• Megann Horstead

Downers South staff, students brave cold waters for Special Olympics


If there was ever a good reason to go swimming in Lake Michigan in February, members of the Downers Grove South High School community agreed this is it.

More than 50 students and staff members braved icy waters to participate in the Polar Plunge to support Special Olympics Illinois on Feb. 18.

Downers Grove South High School’s team took a dip into the icy waters of Lake Michigan at Clark Street Beach in Evanston.

“This is the first year we’ve done it as a big school,” said Jennifer Martinez, director of student activities. “We have a program—our D99 Hoops program, which is funded by Special Olympics [Illinois] to play basketball within our district for students with intellectual disabilities. So, they’ve done it on a smaller [scale]—maybe some staff members have done it. But this year, we had tons of students that registered and raised lots of money because it’s our [school’s yearly] philanthropy focus.”

Students participating in the Polar Plunge were required to raise a minimum of $100 to earn a team sweatshirt.

“Many of them exceeded those expectations because our goal was to raise $4,000,” Martinez said.

Kevin Ahrens, vocational coordinator for the multi-needs program, participated in the Polar Plunge.

“The money goes to Special Olympics Illinois, and that gives our kids opportunities down the road to access different [recreational programs] during high school and post-high school,” he said.

He said the community’s support is exceptional.

“It was amazing to see the whole school get involved,” Ahrens said. “To raise over $10,000 is a quite an accomplishment. In year’s past, we’ve had like four, six plungers. To have 53 [participants], is pretty amazing. That says a lot about our school.”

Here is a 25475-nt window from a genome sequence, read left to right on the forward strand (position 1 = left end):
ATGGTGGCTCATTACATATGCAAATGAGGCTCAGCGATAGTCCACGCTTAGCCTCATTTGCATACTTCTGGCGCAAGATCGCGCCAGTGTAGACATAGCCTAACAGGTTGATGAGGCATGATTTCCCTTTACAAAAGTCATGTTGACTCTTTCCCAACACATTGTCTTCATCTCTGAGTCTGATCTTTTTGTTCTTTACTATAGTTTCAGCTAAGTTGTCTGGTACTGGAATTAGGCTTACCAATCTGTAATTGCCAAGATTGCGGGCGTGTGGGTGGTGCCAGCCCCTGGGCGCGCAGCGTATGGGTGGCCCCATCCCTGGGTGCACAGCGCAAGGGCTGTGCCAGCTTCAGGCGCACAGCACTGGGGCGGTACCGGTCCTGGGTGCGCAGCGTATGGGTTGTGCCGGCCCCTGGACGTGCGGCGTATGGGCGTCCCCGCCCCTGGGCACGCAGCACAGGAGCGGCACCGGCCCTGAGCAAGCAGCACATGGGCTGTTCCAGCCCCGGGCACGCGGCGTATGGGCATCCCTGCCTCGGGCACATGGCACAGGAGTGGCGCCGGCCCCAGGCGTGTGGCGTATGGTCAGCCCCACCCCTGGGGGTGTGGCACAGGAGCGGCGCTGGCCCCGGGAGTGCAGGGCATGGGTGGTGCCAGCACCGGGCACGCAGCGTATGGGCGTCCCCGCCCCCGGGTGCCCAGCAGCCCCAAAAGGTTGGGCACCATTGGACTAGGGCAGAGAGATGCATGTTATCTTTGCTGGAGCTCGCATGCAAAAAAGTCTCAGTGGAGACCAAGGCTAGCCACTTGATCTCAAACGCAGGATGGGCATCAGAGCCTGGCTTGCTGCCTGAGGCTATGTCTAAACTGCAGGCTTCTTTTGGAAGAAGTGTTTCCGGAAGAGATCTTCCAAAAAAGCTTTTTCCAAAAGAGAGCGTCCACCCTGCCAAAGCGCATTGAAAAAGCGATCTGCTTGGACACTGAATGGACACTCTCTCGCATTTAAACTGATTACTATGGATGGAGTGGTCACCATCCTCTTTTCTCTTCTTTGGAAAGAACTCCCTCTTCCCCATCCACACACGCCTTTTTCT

DGS junior Anna Buie said she enjoyed the experience.

“I thought it was really fun to get together with a good friends [to support] a charity that I’m passionate about,” she said. “I interact with a lot of the kids who are in the special education program.”

Buie said the high school does a wonderful job of making students with special needs feel connected to the campus.

“I think we have a really welcoming community,” she said. “We have a lot of basketball teams, we have cheerleading with them, and I was also a [Physical Education] leader for a class with special education and general education kids, so we do a good job of integrating them into the school and making them feel part of our community.”

DGS senior Alexa Vitagliano, too, shared that sentiment.

“Specifically our school we have a huge special education program, and there’s so many things you can do to help them or get involved with them,” she said. “We have two different clubs, Friendship and Go Green—which I’m also in. It’s general education and special education kids both working together. So, that helps [them in integrating] with general education kids and not just have them separated with just each other.”

Vitagliano said she often devotes time to coaching students with special needs, but to make a difference financially to support Special Olympics Illinois was unbelievable.

“I was not expecting to raise as much as I did,” she said. “I ended up raising $1,215. I put it on social media, all my friends and family just started donating, and it just took off. So, that made it more fun to actually do it for an important purpose.”

This year was Vitagliano’s first time participating in a Polar Plunge.

“I was nervous at first,” she said. “It was my first one, and I heard it was really cold in the past. But, it was so nice out that I was like, ‘OK, I got this.’ We jumped in and it was cold, but it wasn’t as bad as I heard in the past. It was fun.”

In all, the team raised $10,404.50. The high school’s effort to support Special Olympics is a part of a yearlong philanthropy project. Contributions will be accepted through the end of April. To make a donation, visit

http://soill.donordrive.com/index.cfm?fuseaction=donorDrive.event&eventID=608

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